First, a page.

“Countries like the United States are going to have to stop working where people aren’t and start working where people are,” Pike said. “We’re going to have to start working in our own backyards.”

Mark Spalding, president of The Ocean Foundation and an expert on ocean law, said the article confirmed what many marine scientists already believe. “The article is good. It confirms everything we all believe about lack of political will, lack of financial resources and lack of effectiveness of MPAs,” he said. “We need to have the government, the will, the strategy and the financial resources put behind marine protected areas to make them actually effective.”

A granulated sea star is flanked by coral biodiversity in a marine protected area near Bali, Indonesia. Credit: Bing Lin/Inside Climate News
A granulated sea star is flanked by coral biodiversity in a marine protected area near Bali, Indonesia. Credit: Bing Lin/Inside Climate News

Although the new study focused on just the world’s largest MPAs, many ocean scientists believe smaller MPAs are just as important.

 “Some of our most effective [MPAs] might be the smaller ones,” said Spalding.

Part of the reason for this could be that smaller areas are easier to puzzle together with human demands of the sea, especially in the places with high human traffic and high biodiversity value.

“You’re always having to make tradeoffs between human dependency on resources and maintaining ecosystem services and productivity from nature,” explained Tim McClanahan, a Kenya-based marine scientist and senior conservation zoologist at the Wilderness Conservation Society. “That usually requires working on a smaller scale, where humans and nature are close to each other.”

While most governments are missing the mark on 30×30 goals, the objective itself has not been without controversy. Many conservationists want to ensure that, in addition to the quantity of protection, MPAs do not skimp on the quality of their protection either.

“Some people are very concerned about the area of protected areas,” says McClanahan. “There are other people, I would be more among them, that are more concerned about the state of nature in these MPAs.”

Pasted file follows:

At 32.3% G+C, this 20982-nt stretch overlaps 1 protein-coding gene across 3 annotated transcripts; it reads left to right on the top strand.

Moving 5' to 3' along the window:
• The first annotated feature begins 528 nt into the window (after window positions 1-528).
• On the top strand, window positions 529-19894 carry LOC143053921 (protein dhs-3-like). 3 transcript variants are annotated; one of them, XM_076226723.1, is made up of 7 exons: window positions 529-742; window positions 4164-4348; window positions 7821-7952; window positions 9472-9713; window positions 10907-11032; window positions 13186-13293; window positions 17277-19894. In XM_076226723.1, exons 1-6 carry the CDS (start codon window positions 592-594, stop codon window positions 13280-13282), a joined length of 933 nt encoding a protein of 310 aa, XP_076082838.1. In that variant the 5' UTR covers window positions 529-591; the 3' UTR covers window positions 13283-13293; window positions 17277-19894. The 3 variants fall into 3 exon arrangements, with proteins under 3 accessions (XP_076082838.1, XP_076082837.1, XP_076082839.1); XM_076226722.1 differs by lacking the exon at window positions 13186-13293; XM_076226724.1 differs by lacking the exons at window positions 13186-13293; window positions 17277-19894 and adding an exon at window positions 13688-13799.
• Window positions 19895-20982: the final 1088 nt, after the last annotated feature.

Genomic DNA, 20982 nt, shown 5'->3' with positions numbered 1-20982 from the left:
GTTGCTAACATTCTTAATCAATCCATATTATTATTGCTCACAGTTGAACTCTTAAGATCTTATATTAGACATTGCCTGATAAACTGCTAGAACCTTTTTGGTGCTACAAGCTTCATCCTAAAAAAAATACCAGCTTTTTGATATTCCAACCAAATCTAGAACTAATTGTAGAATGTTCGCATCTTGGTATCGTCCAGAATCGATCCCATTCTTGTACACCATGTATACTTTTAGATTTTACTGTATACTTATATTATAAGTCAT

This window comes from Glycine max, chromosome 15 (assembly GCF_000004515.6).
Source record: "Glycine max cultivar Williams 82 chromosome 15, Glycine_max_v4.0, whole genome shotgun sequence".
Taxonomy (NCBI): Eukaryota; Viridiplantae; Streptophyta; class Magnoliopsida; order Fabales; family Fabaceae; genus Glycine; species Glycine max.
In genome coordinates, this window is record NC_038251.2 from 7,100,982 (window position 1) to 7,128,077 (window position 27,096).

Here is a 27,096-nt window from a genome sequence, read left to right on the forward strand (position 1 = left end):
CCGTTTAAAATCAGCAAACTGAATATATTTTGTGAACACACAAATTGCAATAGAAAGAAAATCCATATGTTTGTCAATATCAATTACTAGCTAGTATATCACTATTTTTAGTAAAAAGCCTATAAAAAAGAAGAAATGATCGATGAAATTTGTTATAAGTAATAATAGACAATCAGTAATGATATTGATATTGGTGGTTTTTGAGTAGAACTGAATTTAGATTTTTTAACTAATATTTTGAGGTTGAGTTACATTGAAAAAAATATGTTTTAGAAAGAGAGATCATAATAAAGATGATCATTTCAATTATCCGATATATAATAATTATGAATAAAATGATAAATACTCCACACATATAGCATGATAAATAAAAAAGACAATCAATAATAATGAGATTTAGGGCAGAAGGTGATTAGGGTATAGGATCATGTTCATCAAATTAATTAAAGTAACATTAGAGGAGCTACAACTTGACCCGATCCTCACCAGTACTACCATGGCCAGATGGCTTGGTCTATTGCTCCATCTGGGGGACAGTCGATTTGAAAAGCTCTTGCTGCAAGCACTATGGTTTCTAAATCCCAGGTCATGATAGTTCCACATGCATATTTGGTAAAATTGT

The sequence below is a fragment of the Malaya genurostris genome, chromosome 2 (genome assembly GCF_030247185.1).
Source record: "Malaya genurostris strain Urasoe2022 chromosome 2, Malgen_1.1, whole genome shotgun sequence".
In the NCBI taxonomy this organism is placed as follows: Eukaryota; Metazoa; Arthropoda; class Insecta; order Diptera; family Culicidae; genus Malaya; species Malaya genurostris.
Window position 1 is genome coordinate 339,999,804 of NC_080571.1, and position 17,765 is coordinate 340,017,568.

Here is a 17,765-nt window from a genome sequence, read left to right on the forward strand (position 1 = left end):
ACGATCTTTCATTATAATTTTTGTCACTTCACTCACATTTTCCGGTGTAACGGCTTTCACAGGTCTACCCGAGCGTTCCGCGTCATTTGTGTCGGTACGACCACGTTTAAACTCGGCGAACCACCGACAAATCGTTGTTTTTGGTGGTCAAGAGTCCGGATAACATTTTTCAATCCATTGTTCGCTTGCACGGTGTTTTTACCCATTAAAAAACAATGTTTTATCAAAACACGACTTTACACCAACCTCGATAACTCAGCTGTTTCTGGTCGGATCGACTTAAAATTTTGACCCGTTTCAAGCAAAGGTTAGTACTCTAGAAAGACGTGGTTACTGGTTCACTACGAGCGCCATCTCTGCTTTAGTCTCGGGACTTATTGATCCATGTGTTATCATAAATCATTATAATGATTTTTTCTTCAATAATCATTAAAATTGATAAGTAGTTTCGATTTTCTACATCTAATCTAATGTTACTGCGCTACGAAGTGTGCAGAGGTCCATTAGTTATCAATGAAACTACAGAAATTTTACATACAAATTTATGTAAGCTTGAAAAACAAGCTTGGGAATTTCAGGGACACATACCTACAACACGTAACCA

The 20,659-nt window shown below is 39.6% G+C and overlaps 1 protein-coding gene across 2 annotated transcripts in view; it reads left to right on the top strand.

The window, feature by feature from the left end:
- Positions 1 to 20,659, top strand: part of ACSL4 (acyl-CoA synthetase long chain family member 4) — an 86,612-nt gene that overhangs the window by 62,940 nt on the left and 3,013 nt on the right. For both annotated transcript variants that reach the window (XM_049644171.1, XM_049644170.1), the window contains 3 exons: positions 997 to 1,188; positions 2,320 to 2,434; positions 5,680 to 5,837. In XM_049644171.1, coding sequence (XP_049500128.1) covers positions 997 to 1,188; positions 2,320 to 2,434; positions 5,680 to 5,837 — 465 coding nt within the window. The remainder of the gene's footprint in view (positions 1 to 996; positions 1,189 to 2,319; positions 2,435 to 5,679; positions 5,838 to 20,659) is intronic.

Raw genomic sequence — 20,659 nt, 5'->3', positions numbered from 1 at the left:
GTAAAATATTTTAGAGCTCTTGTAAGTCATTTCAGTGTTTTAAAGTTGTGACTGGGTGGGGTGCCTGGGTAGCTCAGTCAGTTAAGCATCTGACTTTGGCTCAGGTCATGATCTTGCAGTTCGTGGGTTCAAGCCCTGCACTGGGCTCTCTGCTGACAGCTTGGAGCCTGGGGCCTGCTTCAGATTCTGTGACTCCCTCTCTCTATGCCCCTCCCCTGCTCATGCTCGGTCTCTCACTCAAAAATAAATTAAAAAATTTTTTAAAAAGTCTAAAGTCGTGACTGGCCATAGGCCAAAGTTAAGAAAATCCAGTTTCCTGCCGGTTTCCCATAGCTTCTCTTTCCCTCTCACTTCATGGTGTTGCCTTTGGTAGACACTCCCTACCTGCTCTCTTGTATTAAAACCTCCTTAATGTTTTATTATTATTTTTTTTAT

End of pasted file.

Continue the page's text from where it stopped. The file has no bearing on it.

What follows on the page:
That might require governments to focus less on meeting goals for the amount of ocean they conserve and to put more effort into bolstering protections in the areas they’ve already set aside. “We can’t lose sight that the real goal is conservation, and to achieve that, we also need to be looking at quality and making sure that the areas we’re designing are going to be effective,” MacCarthy emphasized.

As prospective spaces for protection become increasingly sparse, governments will increasingly need to consider the equity aspect of MPAs—where they are placed, and who might bear the brunt of well-meaning but potentially unjust policies.

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But for some ocean advocates, protecting only parts of the marine environment is acquiescing to the human presumption that the rest of the ocean is fair game for exploitation. “I have a real problem with these artificial goals and any kind of percentage goals,” Spalding said. “The burden of proof should be shifted: 100 percent of the ocean should be protected, and then if somebody wants to use part of it, make them prove that they’re not going to do any harm.”

Spalding espouses a public trust doctrine approach in which “the presumption should be protection, and use is balanced with sustainability and regeneration,” he said. “We all need to remind governments that these are common spaces and governments are supposed to collaborate in order to fulfill that trust that the public is putting in them to keep these things healthy.”

The scientific community agrees that the stakes are high. Live coral cover has dwindled to half of what it was in the 1950s. Marine species are facing elevated extinction risks from climate change and a host of other man-made pressures. Part of the success of MPAs will likely depend on getting the public to recognize how the decline of the ocean environment they can see might be slowed or reversed by pushing for the real-world protection of ocean spaces both close to home and far away.

“People are seeing the change right in their backyards now,” Pike said. “The beach I grew up on doesn’t have these cool little cucumbers anymore, these little sponges we used to play with as kids. It has more jellyfish.”